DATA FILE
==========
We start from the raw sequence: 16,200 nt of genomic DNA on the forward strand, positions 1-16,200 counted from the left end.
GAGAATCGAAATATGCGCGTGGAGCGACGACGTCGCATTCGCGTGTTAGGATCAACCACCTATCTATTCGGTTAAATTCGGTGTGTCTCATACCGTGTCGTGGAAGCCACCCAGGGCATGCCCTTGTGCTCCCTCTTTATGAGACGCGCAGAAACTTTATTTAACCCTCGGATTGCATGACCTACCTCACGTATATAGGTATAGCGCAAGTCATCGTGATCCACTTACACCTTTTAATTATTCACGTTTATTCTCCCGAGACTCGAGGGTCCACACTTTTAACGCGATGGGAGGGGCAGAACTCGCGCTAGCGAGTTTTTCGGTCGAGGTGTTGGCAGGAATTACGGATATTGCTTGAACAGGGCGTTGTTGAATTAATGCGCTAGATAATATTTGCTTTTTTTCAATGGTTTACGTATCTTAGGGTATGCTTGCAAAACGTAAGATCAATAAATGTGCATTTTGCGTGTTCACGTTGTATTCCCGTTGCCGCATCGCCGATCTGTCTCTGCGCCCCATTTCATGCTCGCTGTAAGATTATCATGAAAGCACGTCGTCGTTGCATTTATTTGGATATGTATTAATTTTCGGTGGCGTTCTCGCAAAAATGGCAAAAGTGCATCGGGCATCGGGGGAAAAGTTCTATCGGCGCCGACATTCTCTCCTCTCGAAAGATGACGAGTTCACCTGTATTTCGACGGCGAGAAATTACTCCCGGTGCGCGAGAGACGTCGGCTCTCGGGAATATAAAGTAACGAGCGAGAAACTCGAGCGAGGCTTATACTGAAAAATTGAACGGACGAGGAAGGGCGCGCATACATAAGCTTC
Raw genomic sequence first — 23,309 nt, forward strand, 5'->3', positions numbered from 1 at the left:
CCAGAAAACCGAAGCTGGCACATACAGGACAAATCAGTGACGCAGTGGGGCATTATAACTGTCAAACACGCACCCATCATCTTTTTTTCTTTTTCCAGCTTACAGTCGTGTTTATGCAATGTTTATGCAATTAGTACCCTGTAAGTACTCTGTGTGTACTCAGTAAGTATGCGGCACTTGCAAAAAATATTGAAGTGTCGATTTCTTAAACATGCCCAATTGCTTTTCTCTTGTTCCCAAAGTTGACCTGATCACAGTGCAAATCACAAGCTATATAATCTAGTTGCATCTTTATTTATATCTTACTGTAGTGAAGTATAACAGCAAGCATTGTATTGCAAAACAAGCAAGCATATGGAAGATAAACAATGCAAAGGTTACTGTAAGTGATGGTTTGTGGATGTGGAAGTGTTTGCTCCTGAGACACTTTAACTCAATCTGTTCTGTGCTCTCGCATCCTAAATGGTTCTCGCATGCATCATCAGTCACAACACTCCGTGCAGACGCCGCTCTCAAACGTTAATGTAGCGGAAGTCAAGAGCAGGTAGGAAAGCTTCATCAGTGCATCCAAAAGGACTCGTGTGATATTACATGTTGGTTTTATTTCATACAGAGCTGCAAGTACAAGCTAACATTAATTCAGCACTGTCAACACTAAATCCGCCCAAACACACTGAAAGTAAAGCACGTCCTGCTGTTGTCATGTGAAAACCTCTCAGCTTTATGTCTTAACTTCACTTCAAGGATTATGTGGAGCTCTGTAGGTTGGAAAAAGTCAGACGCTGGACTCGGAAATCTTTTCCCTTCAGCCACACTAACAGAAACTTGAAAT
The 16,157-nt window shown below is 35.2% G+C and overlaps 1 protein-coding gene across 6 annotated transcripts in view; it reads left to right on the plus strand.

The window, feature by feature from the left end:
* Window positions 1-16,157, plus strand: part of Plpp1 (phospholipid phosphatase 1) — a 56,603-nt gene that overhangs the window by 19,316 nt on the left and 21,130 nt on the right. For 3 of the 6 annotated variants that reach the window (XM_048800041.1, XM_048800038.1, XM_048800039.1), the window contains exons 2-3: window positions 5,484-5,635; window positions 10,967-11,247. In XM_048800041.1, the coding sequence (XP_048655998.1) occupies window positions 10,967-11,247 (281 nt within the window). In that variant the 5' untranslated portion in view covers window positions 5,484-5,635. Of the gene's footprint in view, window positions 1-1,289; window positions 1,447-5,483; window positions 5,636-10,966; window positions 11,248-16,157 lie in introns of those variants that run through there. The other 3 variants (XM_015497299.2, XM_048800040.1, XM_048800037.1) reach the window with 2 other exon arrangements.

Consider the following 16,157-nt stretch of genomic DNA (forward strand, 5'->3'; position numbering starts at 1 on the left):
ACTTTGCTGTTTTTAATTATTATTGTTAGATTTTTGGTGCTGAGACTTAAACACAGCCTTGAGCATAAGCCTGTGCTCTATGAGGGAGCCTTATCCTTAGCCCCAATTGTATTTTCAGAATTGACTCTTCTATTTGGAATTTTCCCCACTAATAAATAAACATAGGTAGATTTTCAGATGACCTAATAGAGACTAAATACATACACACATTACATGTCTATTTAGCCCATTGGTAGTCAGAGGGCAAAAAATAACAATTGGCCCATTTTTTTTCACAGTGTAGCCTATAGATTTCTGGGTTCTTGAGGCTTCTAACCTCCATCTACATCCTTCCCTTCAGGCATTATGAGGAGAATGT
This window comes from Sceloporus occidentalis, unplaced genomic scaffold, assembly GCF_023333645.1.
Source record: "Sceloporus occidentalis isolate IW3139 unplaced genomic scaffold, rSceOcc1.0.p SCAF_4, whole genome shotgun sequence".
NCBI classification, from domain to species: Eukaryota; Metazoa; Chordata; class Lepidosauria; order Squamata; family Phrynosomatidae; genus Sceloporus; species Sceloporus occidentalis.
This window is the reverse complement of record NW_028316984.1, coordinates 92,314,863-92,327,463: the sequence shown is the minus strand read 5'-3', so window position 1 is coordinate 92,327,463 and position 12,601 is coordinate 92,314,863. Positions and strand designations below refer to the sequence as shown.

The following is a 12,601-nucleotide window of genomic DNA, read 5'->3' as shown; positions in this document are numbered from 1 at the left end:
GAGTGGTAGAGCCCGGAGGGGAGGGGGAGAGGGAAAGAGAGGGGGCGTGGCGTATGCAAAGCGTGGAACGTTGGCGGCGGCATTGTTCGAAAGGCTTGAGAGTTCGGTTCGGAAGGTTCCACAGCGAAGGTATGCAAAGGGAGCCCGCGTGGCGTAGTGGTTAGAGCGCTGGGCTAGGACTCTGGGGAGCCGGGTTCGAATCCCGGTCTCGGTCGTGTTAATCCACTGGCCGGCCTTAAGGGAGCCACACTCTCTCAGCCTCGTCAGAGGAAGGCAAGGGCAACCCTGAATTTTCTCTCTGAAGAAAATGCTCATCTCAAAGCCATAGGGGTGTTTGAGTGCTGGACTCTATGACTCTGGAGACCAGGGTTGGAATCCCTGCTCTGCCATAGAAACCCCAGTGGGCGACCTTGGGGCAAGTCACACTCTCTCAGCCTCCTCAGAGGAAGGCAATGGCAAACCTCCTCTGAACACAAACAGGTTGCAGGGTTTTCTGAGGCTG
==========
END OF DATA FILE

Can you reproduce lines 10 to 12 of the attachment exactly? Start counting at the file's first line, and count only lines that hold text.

This window comes from Sceloporus occidentalis, unplaced genomic scaffold, assembly GCF_023333645.1.
Source record: "Sceloporus occidentalis isolate IW3139 unplaced genomic scaffold, rSceOcc1.0.p SCAF_4, whole genome shotgun sequence".
NCBI classification, from domain to species: Eukaryota; Metazoa; Chordata; class Lepidosauria; order Squamata; family Phrynosomatidae; genus Sceloporus; species Sceloporus occidentalis.